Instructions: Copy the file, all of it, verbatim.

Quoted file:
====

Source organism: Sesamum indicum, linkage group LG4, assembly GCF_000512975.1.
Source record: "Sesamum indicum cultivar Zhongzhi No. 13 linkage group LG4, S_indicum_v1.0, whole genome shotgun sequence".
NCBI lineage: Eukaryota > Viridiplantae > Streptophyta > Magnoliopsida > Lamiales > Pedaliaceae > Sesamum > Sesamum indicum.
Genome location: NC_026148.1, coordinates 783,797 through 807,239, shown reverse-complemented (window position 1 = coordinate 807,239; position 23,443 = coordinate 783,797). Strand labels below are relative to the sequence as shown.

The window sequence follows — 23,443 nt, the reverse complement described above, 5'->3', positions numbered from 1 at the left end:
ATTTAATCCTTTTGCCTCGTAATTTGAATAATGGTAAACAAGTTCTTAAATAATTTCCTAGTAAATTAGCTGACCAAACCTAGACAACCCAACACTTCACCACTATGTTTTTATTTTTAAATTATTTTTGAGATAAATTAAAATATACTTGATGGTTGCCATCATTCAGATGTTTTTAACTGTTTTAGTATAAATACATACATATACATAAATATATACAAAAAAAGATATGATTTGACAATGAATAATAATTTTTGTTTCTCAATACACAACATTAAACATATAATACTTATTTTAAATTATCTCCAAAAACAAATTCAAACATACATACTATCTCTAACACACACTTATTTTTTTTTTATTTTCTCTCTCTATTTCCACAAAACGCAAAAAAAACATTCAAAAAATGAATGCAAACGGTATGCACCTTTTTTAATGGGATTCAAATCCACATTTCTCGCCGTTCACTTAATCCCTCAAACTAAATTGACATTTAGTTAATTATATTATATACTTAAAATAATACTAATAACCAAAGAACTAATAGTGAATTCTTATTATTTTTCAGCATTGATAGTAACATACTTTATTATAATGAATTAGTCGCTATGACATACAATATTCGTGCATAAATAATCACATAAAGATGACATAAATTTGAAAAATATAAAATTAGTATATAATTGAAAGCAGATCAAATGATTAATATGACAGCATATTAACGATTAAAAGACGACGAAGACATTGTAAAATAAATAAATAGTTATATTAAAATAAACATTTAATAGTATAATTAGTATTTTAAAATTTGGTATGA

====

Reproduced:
Source organism: Sesamum indicum, linkage group LG4, assembly GCF_000512975.1.
Source record: "Sesamum indicum cultivar Zhongzhi No. 13 linkage group LG4, S_indicum_v1.0, whole genome shotgun sequence".
NCBI lineage: Eukaryota > Viridiplantae > Streptophyta > Magnoliopsida > Lamiales > Pedaliaceae > Sesamum > Sesamum indicum.
Genome location: NC_026148.1, coordinates 783,797 through 807,239, shown reverse-complemented (window position 1 = coordinate 807,239; position 23,443 = coordinate 783,797). Strand labels below are relative to the sequence as shown.

The window sequence follows — 23,443 nt, the reverse complement described above, 5'->3', positions numbered from 1 at the left end:
ATTTAATCCTTTTGCCTCGTAATTTGAATAATGGTAAACAAGTTCTTAAATAATTTCCTAGTAAATTAGCTGACCAAACCTAGACAACCCAACACTTCACCACTATGTTTTTATTTTTAAATTATTTTTGAGATAAATTAAAATATACTTGATGGTTGCCATCATTCAGATGTTTTTAACTGTTTTAGTATAAATACATACATATACATAAATATATACAAAAAAAGATATGATTTGACAATGAATAATAATTTTTGTTTCTCAATACACAACATTAAACATATAATACTTATTTTAAATTATCTCCAAAAACAAATTCAAACATACATACTATCTCTAACACACACTTATTTTTTTTTTATTTTCTCTCTCTATTTCCACAAAACGCAAAAAAAACATTCAAAAAATGAATGCAAACGGTATGCACCTTTTTTAATGGGATTCAAATCCACATTTCTCGCCGTTCACTTAATCCCTCAAACTAAATTGACATTTAGTTAATTATATTATATACTTAAAATAATACTAATAACCAAAGAACTAATAGTGAATTCTTATTATTTTTCAGCATTGATAGTAACATACTTTATTATAATGAATTAGTCGCTATGACATACAATATTCGTGCATAAATAATCACATAAAGATGACATAAATTTGAAAAATATAAAATTAGTATATAATTGAAAGCAGATCAAATGATTAATATGACAGCATATTAACGATTAAAAGACGACGAAGACATTGTAAAATAAATAAATAGTTATATTAAAATAAACATTTAATAGTATAATTAGTATTTTAAAATTTGGTATGA